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jects which it illustrates. Aristotle, in the book De mundo, supposeth a certain fifth essence, an æthereal nature unchangeable and impassive; and next in order a subtile, flaming substance, lighted up, orTet on fire by that æthereal and. divine nature.' He fupposeth, indeed, that God is in heaven, but that his power, or a force derived from him, doth actuate and pervade the universe.

168. If we may credit Plutarch, Empedocles thought æther or heat to be Jupiter. Æther by the ancient philosophers was used to signify promiscuously sometimes fire and sometimes air. For they distinguished two sorts of air. Plato in the; Timæus speaking of air faith there are two kinds, the one more fine and subtile, called æther, the o-' ther more gross and replete with vapours. This æther or purer medium seems to have been the air or principle, from which all things according to Anaximenes derived their birth, and into which they were back again resolved at their death. Hippocrates, in his treaise De diæta, speaketh of a fire pure and invisible} and this fire, according to him, is that which, stirring and giving move1 ment to all things, causes them to appear, or, as he styles it, come into evidence, that is to exist, every one in it's time, and according to its destiny.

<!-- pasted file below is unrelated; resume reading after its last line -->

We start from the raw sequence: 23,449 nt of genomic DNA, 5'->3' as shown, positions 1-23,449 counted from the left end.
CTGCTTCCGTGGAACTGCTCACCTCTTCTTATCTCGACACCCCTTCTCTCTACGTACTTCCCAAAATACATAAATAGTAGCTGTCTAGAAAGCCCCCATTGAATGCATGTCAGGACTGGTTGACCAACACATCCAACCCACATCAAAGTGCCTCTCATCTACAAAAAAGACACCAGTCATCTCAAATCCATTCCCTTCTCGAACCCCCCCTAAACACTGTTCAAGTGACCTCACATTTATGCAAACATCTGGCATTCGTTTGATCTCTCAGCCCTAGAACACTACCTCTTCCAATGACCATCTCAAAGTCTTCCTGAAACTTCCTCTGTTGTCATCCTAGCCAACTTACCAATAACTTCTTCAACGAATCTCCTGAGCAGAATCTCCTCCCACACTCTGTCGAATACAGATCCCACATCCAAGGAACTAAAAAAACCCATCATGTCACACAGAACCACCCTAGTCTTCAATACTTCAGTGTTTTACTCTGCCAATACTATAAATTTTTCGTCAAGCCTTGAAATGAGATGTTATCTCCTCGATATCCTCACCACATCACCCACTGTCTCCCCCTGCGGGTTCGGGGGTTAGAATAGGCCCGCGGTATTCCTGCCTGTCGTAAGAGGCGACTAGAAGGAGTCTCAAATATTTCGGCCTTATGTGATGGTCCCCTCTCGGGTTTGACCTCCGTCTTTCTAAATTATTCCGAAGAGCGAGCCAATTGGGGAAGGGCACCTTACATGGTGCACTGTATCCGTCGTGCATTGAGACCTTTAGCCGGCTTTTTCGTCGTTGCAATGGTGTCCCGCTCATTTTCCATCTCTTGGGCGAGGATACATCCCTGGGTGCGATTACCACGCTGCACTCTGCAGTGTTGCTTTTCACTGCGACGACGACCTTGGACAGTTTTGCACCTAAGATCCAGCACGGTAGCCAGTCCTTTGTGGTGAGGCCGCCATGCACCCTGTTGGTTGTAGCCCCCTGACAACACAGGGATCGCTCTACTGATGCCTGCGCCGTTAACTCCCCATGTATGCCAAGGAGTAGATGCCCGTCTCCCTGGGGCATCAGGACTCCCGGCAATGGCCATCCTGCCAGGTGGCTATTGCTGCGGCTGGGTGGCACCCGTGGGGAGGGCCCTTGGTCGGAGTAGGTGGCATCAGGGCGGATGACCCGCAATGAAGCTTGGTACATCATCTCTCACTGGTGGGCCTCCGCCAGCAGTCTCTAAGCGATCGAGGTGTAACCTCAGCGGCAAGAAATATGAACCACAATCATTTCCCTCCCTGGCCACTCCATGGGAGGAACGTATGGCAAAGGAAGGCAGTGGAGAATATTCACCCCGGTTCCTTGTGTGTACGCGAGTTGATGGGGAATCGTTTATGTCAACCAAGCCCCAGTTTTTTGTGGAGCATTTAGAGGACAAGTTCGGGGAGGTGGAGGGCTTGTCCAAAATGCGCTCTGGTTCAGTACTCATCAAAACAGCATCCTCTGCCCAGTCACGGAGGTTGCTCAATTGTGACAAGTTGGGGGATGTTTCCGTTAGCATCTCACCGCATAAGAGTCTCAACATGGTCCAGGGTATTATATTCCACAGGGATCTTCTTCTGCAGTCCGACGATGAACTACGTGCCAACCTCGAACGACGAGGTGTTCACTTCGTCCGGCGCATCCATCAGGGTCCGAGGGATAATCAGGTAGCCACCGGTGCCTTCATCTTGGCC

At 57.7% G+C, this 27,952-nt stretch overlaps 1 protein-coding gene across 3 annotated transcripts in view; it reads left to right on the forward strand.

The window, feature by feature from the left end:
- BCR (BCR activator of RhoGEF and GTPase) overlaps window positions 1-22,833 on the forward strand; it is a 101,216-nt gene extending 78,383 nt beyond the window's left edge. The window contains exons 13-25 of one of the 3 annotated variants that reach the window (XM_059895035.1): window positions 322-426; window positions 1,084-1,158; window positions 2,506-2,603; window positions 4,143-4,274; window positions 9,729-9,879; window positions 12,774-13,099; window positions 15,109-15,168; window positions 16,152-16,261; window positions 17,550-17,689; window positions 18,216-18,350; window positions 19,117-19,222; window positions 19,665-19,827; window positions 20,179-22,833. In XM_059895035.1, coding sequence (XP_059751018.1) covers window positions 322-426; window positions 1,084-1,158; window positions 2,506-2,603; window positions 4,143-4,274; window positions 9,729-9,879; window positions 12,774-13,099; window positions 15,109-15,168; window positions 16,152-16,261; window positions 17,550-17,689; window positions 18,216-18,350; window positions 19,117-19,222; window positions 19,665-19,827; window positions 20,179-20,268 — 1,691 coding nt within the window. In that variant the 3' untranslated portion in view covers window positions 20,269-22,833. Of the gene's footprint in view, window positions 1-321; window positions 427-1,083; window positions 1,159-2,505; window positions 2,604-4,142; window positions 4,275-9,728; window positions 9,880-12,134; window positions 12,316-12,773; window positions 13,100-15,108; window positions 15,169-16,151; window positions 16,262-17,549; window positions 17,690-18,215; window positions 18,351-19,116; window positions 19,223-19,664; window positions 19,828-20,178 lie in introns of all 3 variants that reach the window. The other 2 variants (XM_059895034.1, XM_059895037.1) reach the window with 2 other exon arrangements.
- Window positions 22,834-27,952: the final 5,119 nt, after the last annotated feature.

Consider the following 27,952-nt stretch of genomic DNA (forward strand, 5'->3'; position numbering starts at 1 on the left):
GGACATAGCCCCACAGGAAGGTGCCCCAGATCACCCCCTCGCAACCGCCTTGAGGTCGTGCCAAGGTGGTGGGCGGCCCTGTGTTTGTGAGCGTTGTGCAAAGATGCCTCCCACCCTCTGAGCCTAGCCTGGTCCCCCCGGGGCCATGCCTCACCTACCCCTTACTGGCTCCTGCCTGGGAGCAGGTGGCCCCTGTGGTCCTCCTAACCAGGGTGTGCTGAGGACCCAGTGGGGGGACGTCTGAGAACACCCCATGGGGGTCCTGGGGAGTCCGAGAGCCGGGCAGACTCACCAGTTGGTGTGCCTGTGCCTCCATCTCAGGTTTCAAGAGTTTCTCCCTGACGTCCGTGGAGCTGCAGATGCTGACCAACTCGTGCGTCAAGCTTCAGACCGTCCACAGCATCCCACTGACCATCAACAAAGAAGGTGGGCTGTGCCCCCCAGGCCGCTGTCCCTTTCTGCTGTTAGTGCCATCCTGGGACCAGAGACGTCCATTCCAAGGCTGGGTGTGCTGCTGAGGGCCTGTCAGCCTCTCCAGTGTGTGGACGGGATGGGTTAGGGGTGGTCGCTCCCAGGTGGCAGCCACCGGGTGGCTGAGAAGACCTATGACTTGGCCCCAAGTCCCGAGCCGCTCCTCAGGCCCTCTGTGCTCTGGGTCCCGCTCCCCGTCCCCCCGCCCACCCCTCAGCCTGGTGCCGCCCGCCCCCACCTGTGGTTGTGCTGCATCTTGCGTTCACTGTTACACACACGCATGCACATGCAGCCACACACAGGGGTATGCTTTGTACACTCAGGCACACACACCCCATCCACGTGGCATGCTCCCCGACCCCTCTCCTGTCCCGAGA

169. This pure fire, æther, or substance of light, was accounted in it self invisible and ittiperceptible to all our senses, being perceived only by it's effects, such as heat, flame, and rarefaction. To which we may add, that the moderns pretend farther to have perceived it by weight, inasmuch as the aromatic oils which most abound with fire, as being the most readily and vehemently enfkmed, are above all others the heaviest. And by an experiment of Mr. Homberg's, four ounces of regulus of antimony, being calcined by a burning glass fpr an hour together, were found to have imbibed and fixed seven drams of the substance of light,